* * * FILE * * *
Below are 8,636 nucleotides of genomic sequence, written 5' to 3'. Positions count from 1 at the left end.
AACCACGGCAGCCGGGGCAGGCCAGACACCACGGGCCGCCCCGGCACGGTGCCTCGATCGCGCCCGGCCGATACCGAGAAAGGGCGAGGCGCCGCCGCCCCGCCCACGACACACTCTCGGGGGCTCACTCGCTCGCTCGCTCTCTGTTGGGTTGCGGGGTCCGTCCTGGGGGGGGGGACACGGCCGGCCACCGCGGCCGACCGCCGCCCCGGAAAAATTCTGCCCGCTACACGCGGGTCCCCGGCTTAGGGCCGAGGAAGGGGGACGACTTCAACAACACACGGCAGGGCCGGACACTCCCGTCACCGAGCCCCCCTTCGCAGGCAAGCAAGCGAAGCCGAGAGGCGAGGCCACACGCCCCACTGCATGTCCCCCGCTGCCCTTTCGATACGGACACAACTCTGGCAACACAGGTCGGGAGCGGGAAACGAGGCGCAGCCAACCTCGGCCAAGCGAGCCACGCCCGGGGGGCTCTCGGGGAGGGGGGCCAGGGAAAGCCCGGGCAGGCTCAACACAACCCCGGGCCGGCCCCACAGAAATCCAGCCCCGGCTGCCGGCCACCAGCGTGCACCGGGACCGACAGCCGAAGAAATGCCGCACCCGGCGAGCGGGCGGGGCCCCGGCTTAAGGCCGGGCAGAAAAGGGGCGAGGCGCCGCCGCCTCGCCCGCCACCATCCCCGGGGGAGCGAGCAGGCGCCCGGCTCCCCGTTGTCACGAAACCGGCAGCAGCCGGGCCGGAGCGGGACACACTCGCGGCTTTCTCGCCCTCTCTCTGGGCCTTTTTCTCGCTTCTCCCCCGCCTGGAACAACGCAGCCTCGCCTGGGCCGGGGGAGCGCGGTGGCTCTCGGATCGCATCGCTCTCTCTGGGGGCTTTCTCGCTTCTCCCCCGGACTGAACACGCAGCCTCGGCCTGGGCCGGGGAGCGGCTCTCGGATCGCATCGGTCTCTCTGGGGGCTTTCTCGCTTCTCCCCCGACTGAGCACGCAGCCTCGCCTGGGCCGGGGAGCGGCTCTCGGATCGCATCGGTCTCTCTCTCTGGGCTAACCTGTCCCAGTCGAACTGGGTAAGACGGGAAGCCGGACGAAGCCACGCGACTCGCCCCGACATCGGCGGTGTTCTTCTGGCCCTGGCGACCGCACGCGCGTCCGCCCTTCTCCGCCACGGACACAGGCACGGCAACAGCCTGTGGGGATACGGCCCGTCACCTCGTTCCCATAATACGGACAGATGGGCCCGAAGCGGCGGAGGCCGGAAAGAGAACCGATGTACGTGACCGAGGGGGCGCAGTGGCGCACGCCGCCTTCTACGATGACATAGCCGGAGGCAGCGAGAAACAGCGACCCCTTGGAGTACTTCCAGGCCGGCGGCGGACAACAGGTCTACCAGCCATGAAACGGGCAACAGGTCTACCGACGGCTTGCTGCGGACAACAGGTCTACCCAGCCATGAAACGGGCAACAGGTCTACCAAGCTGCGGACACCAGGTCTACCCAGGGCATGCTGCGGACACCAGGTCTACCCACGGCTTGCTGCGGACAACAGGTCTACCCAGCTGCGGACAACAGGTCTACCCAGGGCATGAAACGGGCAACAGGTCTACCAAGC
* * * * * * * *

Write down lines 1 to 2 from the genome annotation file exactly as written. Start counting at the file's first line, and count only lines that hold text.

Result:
Below are 8,636 nucleotides of genomic sequence, written 5' to 3'. Positions count from 1 at the left end.
AACCACGGCAGCCGGGGCAGGCCAGACACCACGGGCCGCCCCGGCACGGTGCCTCGATCGCGCCCGGCCGATACCGAGAAAGGGCGAGGCGCCGCCGCCCCGCCCACGACACACTCTCGGGGGCTCACTCGCTCGCTCGCTCTCTGTTGGGTTGCGGGGTCCGTCCTGGGGGGGGGGACACGGCCGGCCACCGCGGCCGACCGCCGCCCCGGAAAAATTCTGCCCGCTACACGCGGGTCCCCGGCTTAGGGCCGAGGAAGGGGGACGACTTCAACAACACACGGCAGGGCCGGACACTCCCGTCACCGAGCCCCCCTTCGCAGGCAAGCAAGCGAAGCCGAGAGGCGAGGCCACACGCCCCACTGCATGTCCCCCGCTGCCCTTTCGATACGGACACAACTCTGGCAACACAGGTCGGGAGCGGGAAACGAGGCGCAGCCAACCTCGGCCAAGCGAGCCACGCCCGGGGGGCTCTCGGGGAGGGGGGCCAGGGAAAGCCCGGGCAGGCTCAACACAACCCCGGGCCGGCCCCACAGAAATCCAGCCCCGGCTGCCGGCCACCAGCGTGCACCGGGACCGACAGCCGAAGAAATGCCGCACCCGGCGAGCGGGCGGGGCCCCGGCTTAAGGCCGGGCAGAAAAGGGGCGAGGCGCCGCCGCCTCGCCCGCCACCATCCCCGGGGGAGCGAGCAGGCGCCCGGCTCCCCGTTGTCACGAAACCGGCAGCAGCCGGGCCGGAGCGGGACACACTCGCGGCTTTCTCGCCCTCTCTCTGGGCCTTTTTCTCGCTTCTCCCCCGCCTGGAACAACGCAGCCTCGCCTGGGCCGGGGGAGCGCGGTGGCTCTCGGATCGCATCGCTCTCTCTGGGGGCTTTCTCGCTTCTCCCCCGGACTGAACACGCAGCCTCGGCCTGGGCCGGGGAGCGGCTCTCGGATCGCATCGGTCTCTCTGGGGGCTTTCTCGCTTCTCCCCCGACTGAGCACGCAGCCTCGCCTGGGCCGGGGAGCGGCTCTCGGATCGCATCGGTCTCTCTCTCTGGGCTAACCTGTCCCAGTCGAACTGGGTAAGACGGGAAGCCGGACGAAGCCACGCGACTCGCCCCGACATCGGCGGTGTTCTTCTGGCCCTGGCGACCGCACGCGCGTCCGCCCTTCTCCGCCACGGACACAGGCACGGCAACAGCCTGTGGGGATACGGCCCGTCACCTCGTTCCCATAATACGGACAGATGGGCCCGAAGCGGCGGAGGCCGGAAAGAGAACCGATGTACGTGACCGAGGGGGCGCAGTGGCGCACGCCGCCTTCTACGATGACATAGCCGGAGGCAGCGAGAAACAGCGACCCCTTGGAGTACTTCCAGGCCGGCGGCGGACAACAGGTCTACCAGCCATGAAACGGGCAACAGGTCTACCGACGGCTTGCTGCGGACAACAGGTCTACCCAGCCATGAAACGGGCAACAGGTCTACCAAGCTGCGGACACCAGGTCTACCCAGGGCATGCTGCGGACACCAGGTCTACCCACGGCTTGCTGCGGACAACAGGTCTACCCAGCTGCGGACAACAGGTCTACCCAGGGCATGAAACGGGCAACAGGTCTACCAAGC